• Visitors bask in a golden sunset at Dickey Ridge Visitor Center in Shenandoah National Park

    Shenandoah

    National Park Virginia

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Firewood Ban

Visitors to Shenandoah National Park may not bring firewood or wood scraps. Visitors must gather or purchase firewood within the park.

 
Hand and arms of a person holding a stack of cut wood

Wood for campfires must be gathered or purchased within the park.

Why can't I bring my firewood into the park?
The Emerald Ash Borer (EAB) is a destructive invasive exotic beetle that feeds on ash trees. As of 2009, the EAB is responsible for the deaths of tens of millions of ash trees throughout the Midwest and in some eastern states. Foresters across the state are working to control the spread of this devastating insect through quarantines, bans, and public education. The EAB is often spread by the movement of infested firewood. The park's campgrounds and picnic areas are the most likely areas for EAB introduction into Shenandoah National Park. Because of the seriousness of a potential infestation, park managers implemented a firewood ban March 1, 2010.

What are the details of the ban?
The ban requires that visitors not bring any firewood (or wood scraps) into the park. Visitors may gather dead and down firewood in the park or purchase wood at park camp stores. The park's vendor's sources have been approved. As always, visitors are encouraged to use charcoal for their cooking fires.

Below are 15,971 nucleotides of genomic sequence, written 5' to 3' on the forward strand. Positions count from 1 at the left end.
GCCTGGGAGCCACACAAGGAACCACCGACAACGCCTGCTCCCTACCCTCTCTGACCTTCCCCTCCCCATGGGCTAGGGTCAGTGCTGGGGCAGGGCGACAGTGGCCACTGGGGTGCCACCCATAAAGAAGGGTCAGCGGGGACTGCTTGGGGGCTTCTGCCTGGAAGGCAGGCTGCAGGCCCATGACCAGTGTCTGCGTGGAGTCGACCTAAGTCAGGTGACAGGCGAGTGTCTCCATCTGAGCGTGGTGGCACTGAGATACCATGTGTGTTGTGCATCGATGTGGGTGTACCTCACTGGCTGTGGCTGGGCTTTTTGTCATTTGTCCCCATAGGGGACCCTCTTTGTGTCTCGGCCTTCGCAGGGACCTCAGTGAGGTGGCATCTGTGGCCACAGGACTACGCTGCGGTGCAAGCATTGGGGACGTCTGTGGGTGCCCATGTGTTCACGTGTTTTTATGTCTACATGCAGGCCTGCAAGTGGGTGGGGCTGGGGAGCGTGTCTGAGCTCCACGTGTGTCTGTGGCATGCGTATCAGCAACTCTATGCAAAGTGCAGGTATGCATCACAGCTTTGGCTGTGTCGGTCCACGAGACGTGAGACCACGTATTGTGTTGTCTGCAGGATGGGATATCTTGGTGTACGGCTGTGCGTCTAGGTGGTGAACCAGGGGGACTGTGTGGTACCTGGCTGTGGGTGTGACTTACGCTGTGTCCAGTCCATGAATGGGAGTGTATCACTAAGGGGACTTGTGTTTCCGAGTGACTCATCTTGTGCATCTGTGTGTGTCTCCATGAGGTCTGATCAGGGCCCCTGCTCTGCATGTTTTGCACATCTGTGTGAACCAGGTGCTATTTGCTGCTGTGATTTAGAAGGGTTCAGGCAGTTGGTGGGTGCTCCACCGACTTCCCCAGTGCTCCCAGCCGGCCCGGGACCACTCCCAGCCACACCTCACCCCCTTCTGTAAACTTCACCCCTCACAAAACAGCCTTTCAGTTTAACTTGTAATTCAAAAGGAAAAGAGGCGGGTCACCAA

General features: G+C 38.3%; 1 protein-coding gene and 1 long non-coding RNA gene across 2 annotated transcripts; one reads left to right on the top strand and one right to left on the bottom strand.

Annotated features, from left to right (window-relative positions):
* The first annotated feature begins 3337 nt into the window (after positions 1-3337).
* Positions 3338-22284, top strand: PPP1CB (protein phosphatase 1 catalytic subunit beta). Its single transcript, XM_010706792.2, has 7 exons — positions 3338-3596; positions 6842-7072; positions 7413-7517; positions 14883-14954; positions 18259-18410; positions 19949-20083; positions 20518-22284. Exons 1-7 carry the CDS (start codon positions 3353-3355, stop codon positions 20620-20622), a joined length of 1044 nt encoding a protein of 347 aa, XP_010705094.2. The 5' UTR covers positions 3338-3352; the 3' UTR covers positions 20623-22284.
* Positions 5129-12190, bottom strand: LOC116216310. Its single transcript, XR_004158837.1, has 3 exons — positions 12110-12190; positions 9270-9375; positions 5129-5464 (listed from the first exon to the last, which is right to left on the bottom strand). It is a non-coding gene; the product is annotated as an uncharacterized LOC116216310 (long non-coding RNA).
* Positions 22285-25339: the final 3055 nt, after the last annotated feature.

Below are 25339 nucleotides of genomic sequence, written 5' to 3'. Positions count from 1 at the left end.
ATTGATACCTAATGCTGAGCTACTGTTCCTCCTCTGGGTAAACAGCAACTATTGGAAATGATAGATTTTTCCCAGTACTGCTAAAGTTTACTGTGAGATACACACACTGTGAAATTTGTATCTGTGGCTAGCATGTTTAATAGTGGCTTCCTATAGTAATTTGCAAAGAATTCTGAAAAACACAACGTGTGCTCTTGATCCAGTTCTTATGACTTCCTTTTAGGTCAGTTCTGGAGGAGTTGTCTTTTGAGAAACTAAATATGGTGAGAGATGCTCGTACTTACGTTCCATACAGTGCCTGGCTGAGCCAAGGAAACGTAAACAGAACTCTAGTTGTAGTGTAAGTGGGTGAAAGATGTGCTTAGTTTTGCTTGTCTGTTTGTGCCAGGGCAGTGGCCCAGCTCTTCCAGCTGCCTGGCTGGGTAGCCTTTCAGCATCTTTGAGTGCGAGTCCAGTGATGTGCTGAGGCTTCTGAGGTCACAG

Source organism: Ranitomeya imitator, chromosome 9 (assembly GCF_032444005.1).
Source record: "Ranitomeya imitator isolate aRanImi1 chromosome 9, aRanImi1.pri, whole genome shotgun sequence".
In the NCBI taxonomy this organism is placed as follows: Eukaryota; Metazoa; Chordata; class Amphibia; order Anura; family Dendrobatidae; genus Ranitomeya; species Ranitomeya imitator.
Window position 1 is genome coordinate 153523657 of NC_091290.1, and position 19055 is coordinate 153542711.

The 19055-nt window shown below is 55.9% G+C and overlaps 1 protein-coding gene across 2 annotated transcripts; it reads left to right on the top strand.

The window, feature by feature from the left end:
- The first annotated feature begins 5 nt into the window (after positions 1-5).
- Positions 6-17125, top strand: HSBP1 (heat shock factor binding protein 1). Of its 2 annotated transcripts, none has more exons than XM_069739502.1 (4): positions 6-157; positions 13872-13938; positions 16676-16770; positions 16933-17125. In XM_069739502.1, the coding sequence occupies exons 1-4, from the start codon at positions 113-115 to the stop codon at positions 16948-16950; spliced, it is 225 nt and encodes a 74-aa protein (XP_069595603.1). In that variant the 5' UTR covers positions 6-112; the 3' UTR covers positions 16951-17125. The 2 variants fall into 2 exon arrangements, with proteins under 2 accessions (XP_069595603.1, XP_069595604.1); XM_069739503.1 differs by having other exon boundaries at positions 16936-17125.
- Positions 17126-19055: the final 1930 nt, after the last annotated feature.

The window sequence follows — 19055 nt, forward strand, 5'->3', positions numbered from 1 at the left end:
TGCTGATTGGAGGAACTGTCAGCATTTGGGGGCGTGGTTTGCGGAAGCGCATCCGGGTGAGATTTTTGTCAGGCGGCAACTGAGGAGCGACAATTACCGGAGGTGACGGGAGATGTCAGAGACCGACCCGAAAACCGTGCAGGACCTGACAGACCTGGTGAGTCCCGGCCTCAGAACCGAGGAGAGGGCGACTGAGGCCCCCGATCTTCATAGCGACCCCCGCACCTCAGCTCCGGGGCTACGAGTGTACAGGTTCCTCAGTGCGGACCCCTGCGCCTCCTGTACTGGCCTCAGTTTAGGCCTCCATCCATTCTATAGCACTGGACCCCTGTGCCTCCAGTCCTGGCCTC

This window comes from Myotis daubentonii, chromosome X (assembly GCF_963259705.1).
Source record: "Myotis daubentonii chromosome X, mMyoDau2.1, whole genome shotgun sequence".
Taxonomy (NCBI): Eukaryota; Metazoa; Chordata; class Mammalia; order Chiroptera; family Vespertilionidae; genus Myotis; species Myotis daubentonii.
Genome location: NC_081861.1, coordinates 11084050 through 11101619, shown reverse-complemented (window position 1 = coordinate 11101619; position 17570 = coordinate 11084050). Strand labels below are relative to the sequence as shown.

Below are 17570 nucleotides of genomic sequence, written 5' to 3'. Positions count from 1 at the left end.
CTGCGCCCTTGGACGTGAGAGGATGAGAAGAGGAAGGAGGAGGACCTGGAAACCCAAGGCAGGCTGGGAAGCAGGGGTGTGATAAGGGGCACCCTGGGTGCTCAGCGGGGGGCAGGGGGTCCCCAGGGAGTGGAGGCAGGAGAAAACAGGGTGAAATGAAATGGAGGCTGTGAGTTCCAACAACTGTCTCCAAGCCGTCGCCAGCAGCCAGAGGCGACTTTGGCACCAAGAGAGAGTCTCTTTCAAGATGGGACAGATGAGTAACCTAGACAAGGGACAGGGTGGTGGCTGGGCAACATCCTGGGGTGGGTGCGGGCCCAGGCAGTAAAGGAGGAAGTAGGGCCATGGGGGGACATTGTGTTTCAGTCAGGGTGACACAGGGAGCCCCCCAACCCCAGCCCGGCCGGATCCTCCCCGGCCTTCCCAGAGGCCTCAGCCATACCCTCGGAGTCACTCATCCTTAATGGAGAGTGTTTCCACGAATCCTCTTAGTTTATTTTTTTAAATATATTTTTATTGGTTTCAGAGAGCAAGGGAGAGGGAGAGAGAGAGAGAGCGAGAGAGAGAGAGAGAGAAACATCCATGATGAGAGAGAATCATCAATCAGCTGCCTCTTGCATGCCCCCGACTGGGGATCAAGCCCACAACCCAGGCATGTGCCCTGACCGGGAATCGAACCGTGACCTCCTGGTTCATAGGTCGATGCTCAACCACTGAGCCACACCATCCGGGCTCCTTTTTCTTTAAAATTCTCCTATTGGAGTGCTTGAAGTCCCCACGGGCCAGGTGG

The EAB is named for its iridescent emerald color.

The Emerald Ash Borer is responsible for the deaths of tens of millions of ash trees.

Why are we placing so much emphasis on preventing the EAB's introduction?

The Outside Firewood Ban will help delay the arrival of EAB - perhaps as much as 10 years and help preserve an ecologically important tree species. Slowing the spread of EAB will give researchers more time to discover effective control and refine treatment options. And, it will allow time for the park's forest to recover from the impacts of the Gypsy Moth and Hemlock Woolly Adelgid.

For more information on the emerald ash borer, quarantine areas, and firewood movement restrictions, please visit:
www.emeraldashborer.info/
www.na.fs.fed.us/fhp/eab/
www.dontmovefirewood.org


Did You Know?

Sunrise over the mountains

Benton McKaye, the “father of the Appalachian Trail,” was also instrumental in passage of the Wilderness Act. Shenandoah National Park carries on Benton McKaye’s legacy with 101 miles of the Appalachian Trail and almost 80,000 acres of designated wilderness. More...